Advanced booster for NASA’s Space Launch System completes milestone

NASA and ATK have made strides with the new advanced booster which is planned for use on the space agency's Space Launch System. Photo Credit: ATK

NASA and ATK have made strides with the new advanced booster which is planned for use on the space agency's Space Launch System. Photo Credit: ATK

Boosters planned for use on NASA’s next heavy-lift launch vehicle, the Space Launch System or “SLS” have completed what is known as filament winding. This is an important milestone toward having these solid-fuel rockets used on SLS as well as part of NASA’s Research Announcement (NRA) Advanced Booster risk-reduction program. The filament winding was conducted on a pathfinder Advanced Booster composite case, a very different version of this booster element than those produced in the past.

The advanced booster currently being built will be used on NASA's have-lift booster, the Space Launch System. Image Credit: SLS

The advanced booster currently being built will be used on NASA’s have-lift booster, the Space Launch System. Image Credit: SLS

NASA and the manufacturer of the booster, ATK, hope that these efforts will produce a stronger case design that is more affordable than traditional steel versions. The solid rocket booster (SRB) design currently being developed can trace its lineage directly back to those used on NASA’s space shuttle. The advanced booster should increase the amount of payload delivered to orbit on SLS.

A statement issued by ATK detailed the positive aspects of this new type of booster.

“ATK’s risk-reduction efforts on this NRA will help NASA with technological development and performance upgrades in the future,” said Charlie Precourt, vice president and general manager of ATK’s Space Launch division. “It also ties to cost reductions we have made on the existing SLS boosters and advances in our commercial business.”

Precourt knows these boosters very well, having depended on similar boosters during his four trips to orbit on shuttles, Columbia, Atlantis and Discovery.

The “pathfinder” version of the booster has a 92-inch diameter and is some 27 feet long. The task of constructing the case involved the use of a modern fiber-placement tool and is described as the result of many individuals using their extensive experience to accomplish the objective.

“Creating a composite case and developing advanced propellant for NASA’s advanced booster coincides with technological advances in our commercial rocket programs at ATK,” Precourt added.

The next step for the Advanced Booster NRA program will be the development of propellants which are more affordable, yet still operate at the high standards required by NASA. Through ATK’s Value Stream Mapping (VSM) process, employees identify issues which improve the quality of the products produced by the Utah-based firm. According to the company, ATK employees made some 400 changes to the booster – which NASA approved. ATK has stated that these improvements have reduced assembly time by about 46 percent, which the company says has saved millions of dollars in projected costs for SLS.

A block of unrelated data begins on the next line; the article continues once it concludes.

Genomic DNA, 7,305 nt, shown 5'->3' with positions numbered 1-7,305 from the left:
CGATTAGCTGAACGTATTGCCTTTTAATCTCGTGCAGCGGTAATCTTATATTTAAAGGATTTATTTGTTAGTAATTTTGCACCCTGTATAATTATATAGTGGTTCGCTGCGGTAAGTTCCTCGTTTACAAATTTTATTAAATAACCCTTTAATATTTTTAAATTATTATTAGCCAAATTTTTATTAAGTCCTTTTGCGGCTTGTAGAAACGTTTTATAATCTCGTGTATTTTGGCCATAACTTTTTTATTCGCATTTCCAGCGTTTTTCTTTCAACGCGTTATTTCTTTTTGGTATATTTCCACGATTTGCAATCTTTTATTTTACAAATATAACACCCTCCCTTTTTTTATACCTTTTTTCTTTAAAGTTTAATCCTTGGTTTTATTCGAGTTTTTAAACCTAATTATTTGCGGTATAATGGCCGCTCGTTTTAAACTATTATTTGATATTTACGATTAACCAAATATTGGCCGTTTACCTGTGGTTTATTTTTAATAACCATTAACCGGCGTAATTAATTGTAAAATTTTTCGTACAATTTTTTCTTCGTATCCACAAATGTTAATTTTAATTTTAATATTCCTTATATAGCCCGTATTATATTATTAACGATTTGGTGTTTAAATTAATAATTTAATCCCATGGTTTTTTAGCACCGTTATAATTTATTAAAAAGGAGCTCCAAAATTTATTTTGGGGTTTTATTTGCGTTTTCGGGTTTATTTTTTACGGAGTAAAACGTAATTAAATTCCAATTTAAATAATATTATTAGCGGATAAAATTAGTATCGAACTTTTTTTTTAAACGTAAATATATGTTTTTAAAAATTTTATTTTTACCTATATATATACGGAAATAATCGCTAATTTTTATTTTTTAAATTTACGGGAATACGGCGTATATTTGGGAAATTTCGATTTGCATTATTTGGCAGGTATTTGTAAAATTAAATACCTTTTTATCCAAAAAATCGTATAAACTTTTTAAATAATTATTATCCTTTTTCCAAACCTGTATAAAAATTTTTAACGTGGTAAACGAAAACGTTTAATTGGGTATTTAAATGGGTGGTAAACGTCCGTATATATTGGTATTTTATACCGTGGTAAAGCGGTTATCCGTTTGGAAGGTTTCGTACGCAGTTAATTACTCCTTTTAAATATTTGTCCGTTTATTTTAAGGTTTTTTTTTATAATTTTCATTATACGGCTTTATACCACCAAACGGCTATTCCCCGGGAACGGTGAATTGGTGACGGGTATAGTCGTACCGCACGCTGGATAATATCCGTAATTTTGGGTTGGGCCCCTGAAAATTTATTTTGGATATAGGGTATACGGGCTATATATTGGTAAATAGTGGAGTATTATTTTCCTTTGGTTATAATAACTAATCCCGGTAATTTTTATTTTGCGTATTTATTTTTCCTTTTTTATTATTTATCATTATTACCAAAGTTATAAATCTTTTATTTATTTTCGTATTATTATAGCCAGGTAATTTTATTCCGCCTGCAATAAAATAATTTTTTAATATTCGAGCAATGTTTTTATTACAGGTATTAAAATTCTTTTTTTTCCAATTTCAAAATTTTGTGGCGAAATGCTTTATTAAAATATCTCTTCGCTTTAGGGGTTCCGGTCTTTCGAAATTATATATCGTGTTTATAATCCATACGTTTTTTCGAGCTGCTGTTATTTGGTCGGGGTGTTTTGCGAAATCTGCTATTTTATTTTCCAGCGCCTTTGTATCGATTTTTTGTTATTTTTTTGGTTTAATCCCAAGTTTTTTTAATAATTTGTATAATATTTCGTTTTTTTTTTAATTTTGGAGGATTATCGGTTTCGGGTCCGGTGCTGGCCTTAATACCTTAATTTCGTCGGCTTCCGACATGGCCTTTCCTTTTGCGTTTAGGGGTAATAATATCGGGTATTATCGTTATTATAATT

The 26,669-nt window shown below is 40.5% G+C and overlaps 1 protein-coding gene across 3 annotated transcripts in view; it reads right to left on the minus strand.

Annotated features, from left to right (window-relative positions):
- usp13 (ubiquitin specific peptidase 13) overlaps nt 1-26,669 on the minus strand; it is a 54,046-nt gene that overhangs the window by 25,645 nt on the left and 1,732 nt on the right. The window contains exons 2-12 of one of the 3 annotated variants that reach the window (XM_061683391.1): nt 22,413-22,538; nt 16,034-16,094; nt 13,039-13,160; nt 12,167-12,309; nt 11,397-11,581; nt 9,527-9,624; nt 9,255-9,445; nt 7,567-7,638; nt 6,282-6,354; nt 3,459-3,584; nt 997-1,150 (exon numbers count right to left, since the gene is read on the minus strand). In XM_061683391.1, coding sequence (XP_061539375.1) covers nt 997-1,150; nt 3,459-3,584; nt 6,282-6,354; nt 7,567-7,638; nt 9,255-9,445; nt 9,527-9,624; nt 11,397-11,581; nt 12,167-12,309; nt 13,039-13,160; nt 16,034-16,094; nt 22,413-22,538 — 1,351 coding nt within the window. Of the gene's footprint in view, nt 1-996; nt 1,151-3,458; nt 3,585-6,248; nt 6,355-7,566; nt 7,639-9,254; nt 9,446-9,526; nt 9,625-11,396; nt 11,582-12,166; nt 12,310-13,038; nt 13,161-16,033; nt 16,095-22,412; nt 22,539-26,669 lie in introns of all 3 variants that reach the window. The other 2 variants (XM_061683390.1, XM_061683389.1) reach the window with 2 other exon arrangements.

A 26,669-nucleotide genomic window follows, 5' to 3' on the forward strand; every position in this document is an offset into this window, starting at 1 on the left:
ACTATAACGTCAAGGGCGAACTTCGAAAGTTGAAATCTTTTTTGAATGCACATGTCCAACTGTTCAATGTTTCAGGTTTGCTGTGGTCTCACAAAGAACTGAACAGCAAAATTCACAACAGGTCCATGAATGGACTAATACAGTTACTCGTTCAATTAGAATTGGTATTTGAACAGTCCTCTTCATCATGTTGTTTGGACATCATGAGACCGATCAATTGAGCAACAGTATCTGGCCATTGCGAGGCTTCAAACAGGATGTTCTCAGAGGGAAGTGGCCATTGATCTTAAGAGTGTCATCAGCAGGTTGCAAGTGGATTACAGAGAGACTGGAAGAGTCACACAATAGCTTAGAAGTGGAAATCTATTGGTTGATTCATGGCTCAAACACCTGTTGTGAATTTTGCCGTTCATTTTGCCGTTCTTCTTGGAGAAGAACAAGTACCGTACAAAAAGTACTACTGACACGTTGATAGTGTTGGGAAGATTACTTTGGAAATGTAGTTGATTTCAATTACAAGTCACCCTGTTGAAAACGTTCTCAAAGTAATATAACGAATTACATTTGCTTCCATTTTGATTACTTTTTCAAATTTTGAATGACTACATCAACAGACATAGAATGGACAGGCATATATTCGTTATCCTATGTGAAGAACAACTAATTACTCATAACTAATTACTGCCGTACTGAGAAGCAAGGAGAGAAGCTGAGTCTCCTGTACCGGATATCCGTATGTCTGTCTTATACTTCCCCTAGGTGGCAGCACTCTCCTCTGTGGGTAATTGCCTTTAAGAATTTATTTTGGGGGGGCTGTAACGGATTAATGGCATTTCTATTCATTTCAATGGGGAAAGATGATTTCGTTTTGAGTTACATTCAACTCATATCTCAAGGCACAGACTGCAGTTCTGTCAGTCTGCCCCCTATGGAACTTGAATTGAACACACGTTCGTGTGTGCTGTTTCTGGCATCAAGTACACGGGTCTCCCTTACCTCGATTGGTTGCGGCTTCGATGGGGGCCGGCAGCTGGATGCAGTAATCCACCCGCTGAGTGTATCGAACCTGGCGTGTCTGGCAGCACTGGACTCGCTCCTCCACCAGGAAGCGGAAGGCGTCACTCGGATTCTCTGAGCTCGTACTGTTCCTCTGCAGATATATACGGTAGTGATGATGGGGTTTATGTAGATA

ATK has built more than 1,600 commercial solid rocket motors so far. The company is involved with NASA’s Commercial Resupply Services program (ATK provides the Castor solid rocket motor for the upper stage of Orbital Sciences Corporation’s Antares launch vehicle) and with SLS.

ATK provides boosters for the Delta II and IV Medium family of launch vehicles which are produced by United Launch Alliance as well as Orbital Sciences Corporation’s Pegasus, Minotaur and Taurus families of rockets. Given that the company has produced solid rocket motors since 1987, NASA is leveraging their experience and legacy systems to develop more efficient, modern versions of their designs.

“The work ATK is doing on NASA’s NRA advanced booster assures a path for affordable upgrades that provide higher performance,” Precourt said. “We have a tremendous amount of experience with solid rocket boosters that enables us to take advantage of existing technology, while developing new technology to improve future products.”

 

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Jason Rhian

Jason Rhian spent several years honing his skills with internships at NASA, the National Space Society and other organizations. He has provided content for outlets such as: Aviation Week & Space Technology, Space.com, Spacevidcast and Universe Today.

2 reader comments

The difficulty in validating statements about how a composite will drop costs, as in “a stronger case design that is more affordable than traditional steel”, comes down to the lack of transparency about any projected costs – there usually are no projections. No before and afters. Statements such as these about being “more affordable” would leave one thinking that if the SRB/SRM yearly budget was X for Shuttle when averaging Y number of units delivered per year, that for a lesser number of units, given the lower SLS projected launch rate, the composite would still be less again than that yearly “steel” and “Shuttle” budget number (adjusted for inflation).

I’ve never seen this to be the case yet on similar endeavors. I’m reminded of a lighter weight external tank in the Shuttle program, sold as being more affordable, but resulting in an increase in yearly budget and per unit costs of tanks. Honestly speaking, the entire effort was only about payload and trying to get the additional payload capability for the ISS construction phase. The rest was just a bit of hype thrown around without precision or clarity. Perhaps if the question was “more affordable than other options, once it was decided payload had to be such and such” -then it would be clearer.

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